Go download Mint. It tracks your spending in real time and allows you to set monthly budgets.

I pretty much save everything by nature and every time I go to a store or see something I ask myself "do I really need this?" before I get it.

edited 28th Jun '16 1:32:08 PM by iamathousandapples

"I could eat a knob at night" - Karl Pilkington
NotSoBadassLongcoat The Showrunner of Dzwiedz 24 from People's Democratic Republic of Badassia Relationship Status: Puppy love
The Showrunner of Dzwiedz 24
Jul 19th 2017 at 8:37:12 AM

Since the exchange rates are steadily dropping, I decided to convert some of my savings to Euros. Looking at how the local politics look, I'm assuming that they've been cooking the books and once it gets out, the local currency's gonna tank again, and hard.

So either I have bailout money, or at least some 5% return come end of the year, and that's a conservative estimate.

"We were somewhere around Wonderland, on the edge of the chessboard, when the cookies began to take hold." - William Radar Storm
Kiefen MINE! from Germany Relationship Status: It's not my fault I'm not popular!
Apr 23rd 2018 at 6:33:29 AM

I had my bank set up a plan on my giro account that automatically transfers any surplus over my iron reserve to a saving plan at the end of a month.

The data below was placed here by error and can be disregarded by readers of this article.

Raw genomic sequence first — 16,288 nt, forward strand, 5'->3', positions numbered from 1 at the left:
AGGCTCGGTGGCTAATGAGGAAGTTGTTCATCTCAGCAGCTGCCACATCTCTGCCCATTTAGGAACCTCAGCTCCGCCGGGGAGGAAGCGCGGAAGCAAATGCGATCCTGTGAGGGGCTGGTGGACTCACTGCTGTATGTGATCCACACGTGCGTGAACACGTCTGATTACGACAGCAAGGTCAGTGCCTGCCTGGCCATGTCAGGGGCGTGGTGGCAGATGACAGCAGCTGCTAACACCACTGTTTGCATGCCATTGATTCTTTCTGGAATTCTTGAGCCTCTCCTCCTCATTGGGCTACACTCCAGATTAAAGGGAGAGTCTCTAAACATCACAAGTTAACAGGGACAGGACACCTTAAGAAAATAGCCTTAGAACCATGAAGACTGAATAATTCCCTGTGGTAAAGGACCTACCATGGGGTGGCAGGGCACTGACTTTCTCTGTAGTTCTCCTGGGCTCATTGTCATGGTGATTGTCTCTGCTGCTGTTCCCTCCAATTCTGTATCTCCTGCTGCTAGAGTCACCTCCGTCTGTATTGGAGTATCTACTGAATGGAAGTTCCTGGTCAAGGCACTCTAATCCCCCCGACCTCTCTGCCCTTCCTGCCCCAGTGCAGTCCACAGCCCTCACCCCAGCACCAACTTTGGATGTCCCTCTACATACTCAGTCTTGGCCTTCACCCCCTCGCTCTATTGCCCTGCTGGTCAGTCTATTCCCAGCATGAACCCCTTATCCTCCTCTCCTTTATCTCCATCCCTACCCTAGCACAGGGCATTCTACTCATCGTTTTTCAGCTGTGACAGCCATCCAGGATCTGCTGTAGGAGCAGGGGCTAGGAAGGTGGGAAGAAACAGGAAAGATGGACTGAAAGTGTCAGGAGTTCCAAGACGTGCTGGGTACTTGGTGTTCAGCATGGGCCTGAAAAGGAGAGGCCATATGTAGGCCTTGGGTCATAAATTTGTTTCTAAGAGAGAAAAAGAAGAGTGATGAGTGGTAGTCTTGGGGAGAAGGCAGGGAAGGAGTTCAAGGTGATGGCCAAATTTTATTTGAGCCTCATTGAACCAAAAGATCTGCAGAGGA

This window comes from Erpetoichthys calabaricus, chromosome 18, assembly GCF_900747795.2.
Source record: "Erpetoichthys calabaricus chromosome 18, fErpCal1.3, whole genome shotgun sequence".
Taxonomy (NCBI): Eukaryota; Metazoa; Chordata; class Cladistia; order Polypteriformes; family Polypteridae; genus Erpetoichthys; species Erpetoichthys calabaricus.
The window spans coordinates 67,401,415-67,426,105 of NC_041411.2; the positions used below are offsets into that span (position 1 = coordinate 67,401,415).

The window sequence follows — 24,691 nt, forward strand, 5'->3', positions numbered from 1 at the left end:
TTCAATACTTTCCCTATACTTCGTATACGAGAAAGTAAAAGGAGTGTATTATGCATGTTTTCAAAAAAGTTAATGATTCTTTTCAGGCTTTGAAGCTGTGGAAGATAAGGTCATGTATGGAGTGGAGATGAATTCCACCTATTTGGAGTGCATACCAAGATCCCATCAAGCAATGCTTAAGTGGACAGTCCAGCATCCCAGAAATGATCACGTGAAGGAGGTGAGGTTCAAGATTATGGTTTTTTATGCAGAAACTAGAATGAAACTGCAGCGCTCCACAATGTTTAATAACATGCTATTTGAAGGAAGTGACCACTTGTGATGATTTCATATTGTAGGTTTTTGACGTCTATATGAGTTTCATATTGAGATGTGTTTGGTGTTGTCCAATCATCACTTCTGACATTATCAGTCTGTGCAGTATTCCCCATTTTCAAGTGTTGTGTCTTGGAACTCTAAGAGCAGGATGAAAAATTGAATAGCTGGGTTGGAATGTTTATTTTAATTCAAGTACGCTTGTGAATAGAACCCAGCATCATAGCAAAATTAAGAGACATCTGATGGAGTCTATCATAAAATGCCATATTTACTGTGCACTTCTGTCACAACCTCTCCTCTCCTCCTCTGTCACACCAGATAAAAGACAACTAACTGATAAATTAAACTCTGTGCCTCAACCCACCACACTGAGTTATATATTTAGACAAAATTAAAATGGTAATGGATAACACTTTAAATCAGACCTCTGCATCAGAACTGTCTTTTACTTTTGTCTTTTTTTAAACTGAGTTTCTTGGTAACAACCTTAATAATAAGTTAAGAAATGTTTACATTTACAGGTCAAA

Additionally a fraction of my salary goes to different funds each month, most into a relatively stable one and a little into a medium risk one.

edited 23rd Apr '18 6:34:52 AM by Kiefen

BlueNinja0 The Mod with the Migraine from Taking a left at Albuquerque Relationship Status: Showing feelings of an almost human nature
The Mod with the Migraine
May 25th 2018 at 11:49:48 AM

Anyone have suggestions before I talk to my credit union about pre-approval for a mortgage?

Thatís the epitome of privilege right there, not considering armed nazis a threat to your life. - Silasw
May 27th 2018 at 10:34:09 AM

Oh no, unfortunately I'm in a similar boat.

In the next few years, I really want to buy some land within a couple hours of New York and build my own house on it because 1) it's so much more affordable than here in California and 2) I'd need to move anyway to further my acting career, and I don't want to go to LA or Atlanta. Does anyone have information on buying land in a different state?

dRoy Ready to Rant from The Happy Place Relationship Status: A cockroach, nothing can kill it.
Ready to Rant
May 5th 2019 at 7:54:29 AM

Ooh, money talking thread!

So I actually started to organize my receipts and my God, it's astonishing how much I spend on frivolous things. Like, I am not even kidding, around 75% of my budget is spent on eating outside and snacks.

Goddamn! That explains SO many things, including but not limited to my health.

Mother of god...You turned one of the hardest and best Champions into an absolute joke. - Zelenal